On 01/03/16 18:37, Tom Lane wrote:
Jeff Janes <jeff.ja...@gmail.com> writes:
Bisects down to:

606c0123d627b37d5ac3f7c2c97cd715dde7842f is the first bad commit
commit 606c0123d627b37d5ac3f7c2c97cd715dde7842f
Author: Simon Riggs <si...@2ndquadrant.com>
Date:   Tue Nov 18 10:24:55 2014 +0000

     Reduce btree scan overhead for < and > strategies

On looking at this, the problem seems pretty obvious: that commit simply
fails to consider multi-column keys at all.  (For that matter, it also
fails to consider zero-column keys.)  I think the logic might be all right
if a test on so->numberOfKeys == 1 were added; I don't see how the
optimization could work in multi-column cases.

It seems that way to me as well.

However, I'm not sure that's 100% of the issue, because in playing around
with this I was having a harder time reproducing the failure outside of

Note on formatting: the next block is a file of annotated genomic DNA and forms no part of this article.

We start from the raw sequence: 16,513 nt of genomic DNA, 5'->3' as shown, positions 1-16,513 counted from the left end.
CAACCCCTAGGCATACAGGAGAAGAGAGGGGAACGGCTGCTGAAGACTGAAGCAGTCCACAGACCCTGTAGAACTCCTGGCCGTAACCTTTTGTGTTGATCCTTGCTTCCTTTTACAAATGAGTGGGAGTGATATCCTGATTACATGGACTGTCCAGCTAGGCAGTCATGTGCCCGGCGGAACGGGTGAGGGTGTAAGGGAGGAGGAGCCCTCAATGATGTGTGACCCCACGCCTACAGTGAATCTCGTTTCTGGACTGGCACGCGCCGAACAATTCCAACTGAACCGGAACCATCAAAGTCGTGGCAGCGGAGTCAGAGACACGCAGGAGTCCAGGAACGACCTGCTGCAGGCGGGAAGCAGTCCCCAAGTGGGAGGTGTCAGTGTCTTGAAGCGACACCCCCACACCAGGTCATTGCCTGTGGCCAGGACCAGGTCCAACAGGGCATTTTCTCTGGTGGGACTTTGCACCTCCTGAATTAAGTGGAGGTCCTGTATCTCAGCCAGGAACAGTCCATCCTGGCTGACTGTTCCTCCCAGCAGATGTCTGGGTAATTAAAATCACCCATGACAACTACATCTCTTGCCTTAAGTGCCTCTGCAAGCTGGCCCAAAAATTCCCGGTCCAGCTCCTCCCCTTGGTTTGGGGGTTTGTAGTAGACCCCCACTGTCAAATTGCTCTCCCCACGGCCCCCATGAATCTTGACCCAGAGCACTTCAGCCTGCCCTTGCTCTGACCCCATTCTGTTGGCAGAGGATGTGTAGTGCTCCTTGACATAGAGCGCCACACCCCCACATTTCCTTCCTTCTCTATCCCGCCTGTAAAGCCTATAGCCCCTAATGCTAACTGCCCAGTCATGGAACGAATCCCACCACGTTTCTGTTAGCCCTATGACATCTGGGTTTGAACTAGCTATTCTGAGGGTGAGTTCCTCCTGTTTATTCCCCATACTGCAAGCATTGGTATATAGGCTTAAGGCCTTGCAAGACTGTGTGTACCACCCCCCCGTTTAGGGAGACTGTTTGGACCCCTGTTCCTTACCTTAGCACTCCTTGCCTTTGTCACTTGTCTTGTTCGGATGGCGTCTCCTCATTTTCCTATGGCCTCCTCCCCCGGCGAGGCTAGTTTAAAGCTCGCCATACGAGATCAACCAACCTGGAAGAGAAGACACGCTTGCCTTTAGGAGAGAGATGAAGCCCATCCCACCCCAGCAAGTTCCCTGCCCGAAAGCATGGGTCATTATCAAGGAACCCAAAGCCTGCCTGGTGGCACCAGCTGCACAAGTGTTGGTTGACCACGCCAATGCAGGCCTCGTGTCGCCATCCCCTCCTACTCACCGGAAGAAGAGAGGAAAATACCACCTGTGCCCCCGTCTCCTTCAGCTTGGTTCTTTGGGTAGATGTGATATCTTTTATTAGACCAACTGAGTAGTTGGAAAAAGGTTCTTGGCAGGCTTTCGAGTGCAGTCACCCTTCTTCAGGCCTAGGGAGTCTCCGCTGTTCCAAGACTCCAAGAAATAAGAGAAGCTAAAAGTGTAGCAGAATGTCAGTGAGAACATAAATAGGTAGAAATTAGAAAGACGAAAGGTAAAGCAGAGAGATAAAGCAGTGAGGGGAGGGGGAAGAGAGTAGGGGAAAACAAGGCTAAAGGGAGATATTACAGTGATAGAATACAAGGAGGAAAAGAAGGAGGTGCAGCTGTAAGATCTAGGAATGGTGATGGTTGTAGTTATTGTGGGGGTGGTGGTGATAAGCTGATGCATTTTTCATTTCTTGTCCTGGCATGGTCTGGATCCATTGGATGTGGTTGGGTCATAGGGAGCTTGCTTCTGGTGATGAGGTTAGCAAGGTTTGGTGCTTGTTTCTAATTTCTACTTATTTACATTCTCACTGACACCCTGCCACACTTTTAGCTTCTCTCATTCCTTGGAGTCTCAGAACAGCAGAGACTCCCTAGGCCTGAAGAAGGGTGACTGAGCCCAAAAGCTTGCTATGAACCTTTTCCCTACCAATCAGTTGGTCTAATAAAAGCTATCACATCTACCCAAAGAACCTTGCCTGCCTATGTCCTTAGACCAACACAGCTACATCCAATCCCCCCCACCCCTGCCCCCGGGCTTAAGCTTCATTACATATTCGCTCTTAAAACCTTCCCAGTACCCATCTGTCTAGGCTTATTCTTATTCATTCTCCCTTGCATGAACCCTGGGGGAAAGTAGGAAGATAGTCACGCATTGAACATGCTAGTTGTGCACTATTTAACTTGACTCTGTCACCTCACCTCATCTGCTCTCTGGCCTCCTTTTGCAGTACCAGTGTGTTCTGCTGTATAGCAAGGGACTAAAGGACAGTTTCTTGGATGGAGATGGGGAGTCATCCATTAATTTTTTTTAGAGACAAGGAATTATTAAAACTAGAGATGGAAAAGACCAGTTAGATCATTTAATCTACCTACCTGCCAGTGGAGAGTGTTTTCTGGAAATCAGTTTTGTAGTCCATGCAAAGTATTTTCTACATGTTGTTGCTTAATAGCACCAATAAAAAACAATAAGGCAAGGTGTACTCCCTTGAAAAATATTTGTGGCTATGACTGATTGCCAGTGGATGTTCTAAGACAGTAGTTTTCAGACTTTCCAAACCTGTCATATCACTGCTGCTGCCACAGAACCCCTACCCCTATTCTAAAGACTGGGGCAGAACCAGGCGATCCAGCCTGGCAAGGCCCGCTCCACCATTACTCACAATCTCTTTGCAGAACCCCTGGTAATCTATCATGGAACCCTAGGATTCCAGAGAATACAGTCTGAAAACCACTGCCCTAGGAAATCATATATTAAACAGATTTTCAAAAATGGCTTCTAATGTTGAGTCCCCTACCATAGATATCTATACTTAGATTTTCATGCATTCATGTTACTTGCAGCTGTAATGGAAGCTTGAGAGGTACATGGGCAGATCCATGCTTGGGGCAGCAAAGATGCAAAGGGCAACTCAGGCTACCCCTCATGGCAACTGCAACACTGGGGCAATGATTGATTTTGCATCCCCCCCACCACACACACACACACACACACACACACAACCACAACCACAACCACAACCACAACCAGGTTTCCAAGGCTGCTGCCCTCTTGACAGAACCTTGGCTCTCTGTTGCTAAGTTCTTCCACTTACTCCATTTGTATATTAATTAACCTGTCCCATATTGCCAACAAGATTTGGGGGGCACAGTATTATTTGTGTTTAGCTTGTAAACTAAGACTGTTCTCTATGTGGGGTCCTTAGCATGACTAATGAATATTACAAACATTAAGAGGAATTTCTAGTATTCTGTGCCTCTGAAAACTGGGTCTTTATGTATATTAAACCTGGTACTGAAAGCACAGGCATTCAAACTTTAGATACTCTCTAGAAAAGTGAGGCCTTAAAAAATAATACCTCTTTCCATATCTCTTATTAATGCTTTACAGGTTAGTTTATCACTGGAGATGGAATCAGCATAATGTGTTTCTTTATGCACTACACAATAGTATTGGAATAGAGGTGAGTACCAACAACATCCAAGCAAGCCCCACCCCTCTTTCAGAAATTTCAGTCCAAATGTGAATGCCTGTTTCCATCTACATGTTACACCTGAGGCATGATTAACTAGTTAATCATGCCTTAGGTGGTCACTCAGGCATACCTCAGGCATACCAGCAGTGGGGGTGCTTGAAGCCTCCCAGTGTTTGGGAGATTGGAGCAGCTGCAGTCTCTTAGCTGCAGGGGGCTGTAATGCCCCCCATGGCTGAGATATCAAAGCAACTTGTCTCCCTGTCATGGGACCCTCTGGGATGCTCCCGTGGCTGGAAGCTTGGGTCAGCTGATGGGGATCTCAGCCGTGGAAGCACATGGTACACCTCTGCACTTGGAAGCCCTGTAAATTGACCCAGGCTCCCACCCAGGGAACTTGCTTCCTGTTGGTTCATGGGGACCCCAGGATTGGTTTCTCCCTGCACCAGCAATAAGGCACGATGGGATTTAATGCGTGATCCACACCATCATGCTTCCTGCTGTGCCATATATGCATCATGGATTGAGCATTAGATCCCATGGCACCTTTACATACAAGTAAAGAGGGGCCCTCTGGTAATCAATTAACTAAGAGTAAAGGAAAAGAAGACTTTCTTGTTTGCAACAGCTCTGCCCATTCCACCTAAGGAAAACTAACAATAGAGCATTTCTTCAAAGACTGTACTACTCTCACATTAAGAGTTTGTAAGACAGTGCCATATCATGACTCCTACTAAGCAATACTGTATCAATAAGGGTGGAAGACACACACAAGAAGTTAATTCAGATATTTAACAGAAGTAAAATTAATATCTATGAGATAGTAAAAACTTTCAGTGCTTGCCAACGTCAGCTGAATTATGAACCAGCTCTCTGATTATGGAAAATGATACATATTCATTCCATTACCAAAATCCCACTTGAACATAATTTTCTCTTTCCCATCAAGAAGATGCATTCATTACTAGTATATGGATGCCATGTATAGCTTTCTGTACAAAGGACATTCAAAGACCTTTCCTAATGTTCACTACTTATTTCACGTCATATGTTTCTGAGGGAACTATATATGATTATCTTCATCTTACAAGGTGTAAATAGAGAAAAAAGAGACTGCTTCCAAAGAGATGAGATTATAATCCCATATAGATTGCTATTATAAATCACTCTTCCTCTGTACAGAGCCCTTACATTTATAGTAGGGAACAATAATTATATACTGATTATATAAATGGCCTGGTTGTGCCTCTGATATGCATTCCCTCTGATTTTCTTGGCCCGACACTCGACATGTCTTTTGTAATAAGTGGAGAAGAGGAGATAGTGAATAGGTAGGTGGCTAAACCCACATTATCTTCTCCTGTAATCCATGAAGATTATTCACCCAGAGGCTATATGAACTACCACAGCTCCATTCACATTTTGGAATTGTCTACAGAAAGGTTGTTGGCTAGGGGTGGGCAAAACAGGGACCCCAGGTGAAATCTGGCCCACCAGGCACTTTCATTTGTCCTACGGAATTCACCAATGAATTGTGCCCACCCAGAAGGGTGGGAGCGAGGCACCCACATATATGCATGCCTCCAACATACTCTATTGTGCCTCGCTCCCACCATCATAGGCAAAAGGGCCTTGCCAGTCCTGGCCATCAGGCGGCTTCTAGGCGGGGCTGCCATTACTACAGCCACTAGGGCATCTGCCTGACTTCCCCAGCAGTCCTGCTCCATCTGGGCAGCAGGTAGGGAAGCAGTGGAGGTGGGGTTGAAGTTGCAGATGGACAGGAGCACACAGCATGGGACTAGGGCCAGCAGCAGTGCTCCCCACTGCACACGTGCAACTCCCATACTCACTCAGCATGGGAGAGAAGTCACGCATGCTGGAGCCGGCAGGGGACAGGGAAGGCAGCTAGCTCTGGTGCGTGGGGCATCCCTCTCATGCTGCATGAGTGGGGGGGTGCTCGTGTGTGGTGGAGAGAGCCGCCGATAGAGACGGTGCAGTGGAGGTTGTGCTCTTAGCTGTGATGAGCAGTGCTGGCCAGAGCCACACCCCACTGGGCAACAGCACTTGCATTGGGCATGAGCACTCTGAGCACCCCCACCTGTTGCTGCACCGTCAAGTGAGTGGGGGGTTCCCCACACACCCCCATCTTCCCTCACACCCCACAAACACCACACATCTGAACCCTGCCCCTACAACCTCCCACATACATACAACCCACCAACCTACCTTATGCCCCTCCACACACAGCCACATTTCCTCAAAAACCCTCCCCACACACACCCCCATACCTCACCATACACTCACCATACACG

Tobias' example than I expected.  There may be more than one bug, or there
may be other changes that sometimes mask the problem.

I can only get the issue when the sort order of the individual keys does not correlate and the operator sorts according to the first column and there are duplicate values for the first column. This makes sense to me as we switch to SK_BT_MATCHED as soon as we hit first match, but because there isn't correlation on the second column we get false positives because while we are only scanning part of the btree where first column matches, it does not necessary has to be true for second column. I don't know our btree code to sufficient detail to be sure I didn't miss anything though.

Quick fix to me seems what you said above, although it seems like we could make it work even for multicolumn indexes if we checked that the ordering of everything is correct. But I would refrain from adding the complexity as part of a fix.

  Petr Jelinek                  http://www.2ndQuadrant.com/
  PostgreSQL Development, 24x7 Support, Training & Services

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